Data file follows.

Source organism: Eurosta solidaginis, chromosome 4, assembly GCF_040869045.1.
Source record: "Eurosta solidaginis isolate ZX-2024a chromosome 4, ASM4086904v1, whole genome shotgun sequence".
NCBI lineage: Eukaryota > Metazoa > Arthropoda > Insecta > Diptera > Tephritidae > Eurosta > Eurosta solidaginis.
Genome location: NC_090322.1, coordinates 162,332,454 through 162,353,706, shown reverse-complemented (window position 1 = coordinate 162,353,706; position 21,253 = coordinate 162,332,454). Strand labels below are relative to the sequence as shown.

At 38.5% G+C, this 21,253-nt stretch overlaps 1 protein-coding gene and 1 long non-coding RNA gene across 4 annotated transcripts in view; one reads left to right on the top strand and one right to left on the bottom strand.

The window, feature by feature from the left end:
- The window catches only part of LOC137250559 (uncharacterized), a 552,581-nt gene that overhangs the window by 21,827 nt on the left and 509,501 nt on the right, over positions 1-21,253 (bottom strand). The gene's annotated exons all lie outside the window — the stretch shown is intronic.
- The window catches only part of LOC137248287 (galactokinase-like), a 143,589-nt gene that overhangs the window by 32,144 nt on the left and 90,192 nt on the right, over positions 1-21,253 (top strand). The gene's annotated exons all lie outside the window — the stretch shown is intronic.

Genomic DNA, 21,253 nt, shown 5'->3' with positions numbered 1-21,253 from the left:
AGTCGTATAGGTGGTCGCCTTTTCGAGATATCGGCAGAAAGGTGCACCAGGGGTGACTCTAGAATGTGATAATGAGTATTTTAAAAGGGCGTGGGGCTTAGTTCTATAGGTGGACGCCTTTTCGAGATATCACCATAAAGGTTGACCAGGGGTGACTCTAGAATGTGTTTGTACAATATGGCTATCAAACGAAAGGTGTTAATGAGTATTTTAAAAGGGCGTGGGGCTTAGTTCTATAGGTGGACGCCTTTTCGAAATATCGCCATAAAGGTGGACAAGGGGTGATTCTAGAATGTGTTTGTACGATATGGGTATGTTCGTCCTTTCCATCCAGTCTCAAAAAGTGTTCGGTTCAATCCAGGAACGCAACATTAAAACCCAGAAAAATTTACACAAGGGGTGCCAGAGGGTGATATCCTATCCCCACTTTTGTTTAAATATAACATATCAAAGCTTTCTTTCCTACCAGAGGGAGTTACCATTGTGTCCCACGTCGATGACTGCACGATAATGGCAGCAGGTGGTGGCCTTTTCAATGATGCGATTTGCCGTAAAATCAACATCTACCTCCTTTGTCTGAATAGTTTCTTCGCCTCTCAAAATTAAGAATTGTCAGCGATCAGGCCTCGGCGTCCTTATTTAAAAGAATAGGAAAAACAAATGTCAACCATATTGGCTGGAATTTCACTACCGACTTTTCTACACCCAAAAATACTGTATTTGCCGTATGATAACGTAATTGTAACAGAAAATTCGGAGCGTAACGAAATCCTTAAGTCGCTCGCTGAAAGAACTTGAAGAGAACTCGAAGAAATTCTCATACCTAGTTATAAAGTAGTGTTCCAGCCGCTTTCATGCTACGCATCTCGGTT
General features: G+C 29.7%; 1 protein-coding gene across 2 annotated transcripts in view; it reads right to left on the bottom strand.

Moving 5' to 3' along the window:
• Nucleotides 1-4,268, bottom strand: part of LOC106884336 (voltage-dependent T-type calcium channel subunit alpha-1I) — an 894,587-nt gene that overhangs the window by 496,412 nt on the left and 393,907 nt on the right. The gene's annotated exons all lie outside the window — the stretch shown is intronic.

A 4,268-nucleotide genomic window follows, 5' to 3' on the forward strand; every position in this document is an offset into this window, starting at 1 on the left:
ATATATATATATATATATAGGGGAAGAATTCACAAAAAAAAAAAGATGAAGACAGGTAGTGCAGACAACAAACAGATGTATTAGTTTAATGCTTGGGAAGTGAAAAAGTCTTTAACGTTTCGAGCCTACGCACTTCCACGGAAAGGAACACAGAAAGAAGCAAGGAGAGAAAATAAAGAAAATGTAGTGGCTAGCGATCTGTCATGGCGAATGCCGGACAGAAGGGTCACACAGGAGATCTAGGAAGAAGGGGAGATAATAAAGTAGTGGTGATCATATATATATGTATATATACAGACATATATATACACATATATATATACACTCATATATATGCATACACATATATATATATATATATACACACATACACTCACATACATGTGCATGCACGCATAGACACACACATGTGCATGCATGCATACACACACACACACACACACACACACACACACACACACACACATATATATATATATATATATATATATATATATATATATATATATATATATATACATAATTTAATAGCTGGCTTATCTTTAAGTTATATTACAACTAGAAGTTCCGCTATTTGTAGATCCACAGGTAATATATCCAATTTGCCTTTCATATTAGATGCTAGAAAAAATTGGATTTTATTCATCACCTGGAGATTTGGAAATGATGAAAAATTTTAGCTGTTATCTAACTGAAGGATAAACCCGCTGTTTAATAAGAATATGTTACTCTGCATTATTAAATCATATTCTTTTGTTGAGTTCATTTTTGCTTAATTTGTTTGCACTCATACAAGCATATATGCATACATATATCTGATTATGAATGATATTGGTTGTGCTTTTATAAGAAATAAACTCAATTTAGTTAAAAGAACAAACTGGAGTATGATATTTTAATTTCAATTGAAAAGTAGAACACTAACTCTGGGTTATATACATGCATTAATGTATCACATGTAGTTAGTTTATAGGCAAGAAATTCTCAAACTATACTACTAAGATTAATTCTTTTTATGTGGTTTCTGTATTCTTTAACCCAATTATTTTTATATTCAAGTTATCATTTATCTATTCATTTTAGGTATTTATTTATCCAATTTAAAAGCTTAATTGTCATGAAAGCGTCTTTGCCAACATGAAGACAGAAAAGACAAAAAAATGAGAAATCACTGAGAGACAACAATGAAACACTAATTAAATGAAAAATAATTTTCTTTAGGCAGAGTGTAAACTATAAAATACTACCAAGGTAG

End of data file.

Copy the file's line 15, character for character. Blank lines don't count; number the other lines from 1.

ATATATATATATATATATAGGGGAAGAATTCACAAAAAAAAAAAGATGAAGACAGGTAGTGCAGACAACAAACAGATGTATTAGTTTAATGCTTGGGAAGTGAAAAAGTCTTTAACGTTTCGAGCCTACGCACTTCCACGGAAAGGAACACAGAAAGAAGCAAGGAGAGAAAATAAAGAAAATGTAGTGGCTAGCGATCTGTCATGGCGAATGCCGGACAGAAGGGTCACACAGGAGATCTAGGAAGAAGGGGAGATAATAAAGTAGTGGTGATCATATATATATGTATATATACAGACATATATATACACATATATATATACACTCATATATATGCATACACATATATATATATATATATACACACATACACTCACATACATGTGCATGCACGCATAGACACACACATGTGCATGCATGCATACACACACACACACACACACACACACACACACACACACACACATATATATATATATATATATATATATATATATATATATATATATATATATATACATAATTTAATAGCTGGCTTATCTTTAAGTTATATTACAACTAGAAGTTCCGCTATTTGTAGATCCACAGGTAATATATCCAATTTGCCTTTCATATTAGATGCTAGAAAAAATTGGATTTTATTCATCACCTGGAGATTTGGAAATGATGAAAAATTTTAGCTGTTATCTAACTGAAGGATAAACCCGCTGTTTAATAAGAATATGTTACTCTGCATTATTAAATCATATTCTTTTGTTGAGTTCATTTTTGCTTAATTTGTTTGCACTCATACAAGCATATATGCATACATATATCTGATTATGAATGATATTGGTTGTGCTTTTATAAGAAATAAACTCAATTTAGTTAAAAGAACAAACTGGAGTATGATATTTTAATTTCAATTGAAAAGTAGAACACTAACTCTGGGTTATATACATGCATTAATGTATCACATGTAGTTAGTTTATAGGCAAGAAATTCTCAAACTATACTACTAAGATTAATTCTTTTTATGTGGTTTCTGTATTCTTTAACCCAATTATTTTTATATTCAAGTTATCATTTATCTATTCATTTTAGGTATTTATTTATCCAATTTAAAAGCTTAATTGTCATGAAAGCGTCTTTGCCAACATGAAGACAGAAAAGACAAAAAAATGAGAAATCACTGAGAGACAACAATGAAACACTAATTAAATGAAAAATAATTTTCTTTAGGCAGAGTGTAAACTATAAAATACTACCAAGGTAG